Beware of Urgent Requests:
Phishers often create a sense of urgency to pressure victims into taking immediate action. Whether it’s a limited-time offer, a prize that must be claimed right away, or a warning of dire consequences, take a step back and critically assess the situation. Scammers rely on your impulsive decisions when they push you to act quickly. “Dale, this is Amarita the CFO. Why didn’t you pay the vendor invoice last week? I am attaching a copy of the invoice to this email. Pay it before the end of the day or you’re fired!”

Use Multi-Factor Authentication (MFA):
Whenever possible, enable multi-factor authentication for your accounts. MFA adds an extra layer of security by requiring multiple forms of verification, such as a password and a one-time code sent to your mobile device. This can help protect your accounts even if someone does manage to obtain your login credentials. Do not ever give out MFA codes to unknown entities! Bad actors are counting on you to give them the MFA codes so they can hack your system. It is much more difficult for them to hack an MFA code than it is for them to just ask the victim for the code instead.

Educate Yourself Continuously:
Staying informed about the latest phishing techniques and scams is crucial. Cybersecurity awareness and education are your best defenses against online threats. Regularly update yourself on common scams and phishing tactics to stay one step ahead of cybercriminals. Websites such as https://www.csoonline.com/ and https://therecord.media/ are great online sources for up to date information on the latest online threats. Tech companies such as Microsoft also regularly post about newly discovered threats on forums such as https://learn.microsoft.com/en-us/security-updates/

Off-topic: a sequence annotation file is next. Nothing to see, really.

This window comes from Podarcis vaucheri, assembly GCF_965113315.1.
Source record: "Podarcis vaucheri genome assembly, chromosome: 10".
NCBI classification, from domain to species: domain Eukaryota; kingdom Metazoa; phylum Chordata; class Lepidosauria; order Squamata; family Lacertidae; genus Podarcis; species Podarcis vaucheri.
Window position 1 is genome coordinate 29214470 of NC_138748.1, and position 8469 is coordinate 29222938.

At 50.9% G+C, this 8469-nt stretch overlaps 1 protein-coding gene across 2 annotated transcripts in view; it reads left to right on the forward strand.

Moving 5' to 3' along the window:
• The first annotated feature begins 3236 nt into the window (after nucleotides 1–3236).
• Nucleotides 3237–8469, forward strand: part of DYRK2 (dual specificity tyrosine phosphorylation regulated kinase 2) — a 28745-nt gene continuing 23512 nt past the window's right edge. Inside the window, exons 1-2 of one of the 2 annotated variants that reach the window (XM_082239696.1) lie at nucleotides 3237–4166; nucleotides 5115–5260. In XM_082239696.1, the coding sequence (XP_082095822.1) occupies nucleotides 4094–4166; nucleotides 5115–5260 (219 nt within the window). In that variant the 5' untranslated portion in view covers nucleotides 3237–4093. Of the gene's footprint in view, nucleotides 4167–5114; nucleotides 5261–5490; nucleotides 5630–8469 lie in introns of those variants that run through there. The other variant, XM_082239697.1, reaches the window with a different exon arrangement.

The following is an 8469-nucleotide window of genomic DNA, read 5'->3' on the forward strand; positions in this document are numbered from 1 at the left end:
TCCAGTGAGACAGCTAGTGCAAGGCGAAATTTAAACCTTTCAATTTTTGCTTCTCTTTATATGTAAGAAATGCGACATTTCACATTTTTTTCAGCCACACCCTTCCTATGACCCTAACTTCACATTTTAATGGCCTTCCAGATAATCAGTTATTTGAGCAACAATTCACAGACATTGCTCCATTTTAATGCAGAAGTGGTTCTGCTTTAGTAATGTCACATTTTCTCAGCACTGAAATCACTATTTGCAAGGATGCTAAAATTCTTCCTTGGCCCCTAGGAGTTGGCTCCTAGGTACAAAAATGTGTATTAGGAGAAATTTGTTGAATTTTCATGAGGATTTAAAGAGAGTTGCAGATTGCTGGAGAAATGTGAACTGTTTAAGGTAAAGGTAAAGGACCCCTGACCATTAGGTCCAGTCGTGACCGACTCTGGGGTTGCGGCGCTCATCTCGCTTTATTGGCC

Report Suspicious Activity:
If you encounter someone you suspect is a phisher or scammer, report the activity to the relevant platform or authority immediately! Your report could help prevent others from falling victim to the same scheme.

Have a passphrase for verification:
When dealing with a suspected phish, it helps to ask questions that have agreed upon answers that only members of the organization would know. Q:”What is the CEO’s favorite flavor of ice cream?” A: “He is lactose intolerant and doesn’t eat dairy. “
Q:”What time does the Narwhal bacon?” A: “Midnight!”
Having passphrases with secret answers can successfully prevent a phish from gaining access to your businesses’ systems.

In conclusion, the internet offers incredible opportunities for communication and collaboration, but it also presents risks from malicious actors. To verify if someone is real and not a phish, use your critical thinking skills, verify information, and stay vigilant. Remember that it’s okay to be cautious online, and when in doubt, prioritize your safety by verifying the authenticity of individuals and organizations you interact with. By following these guidelines, you can navigate the digital world with confidence and protect yourself from falling victim to phishing scams. If you would like to know more, give our cybersecurity experts at Shammam Consulting a call today!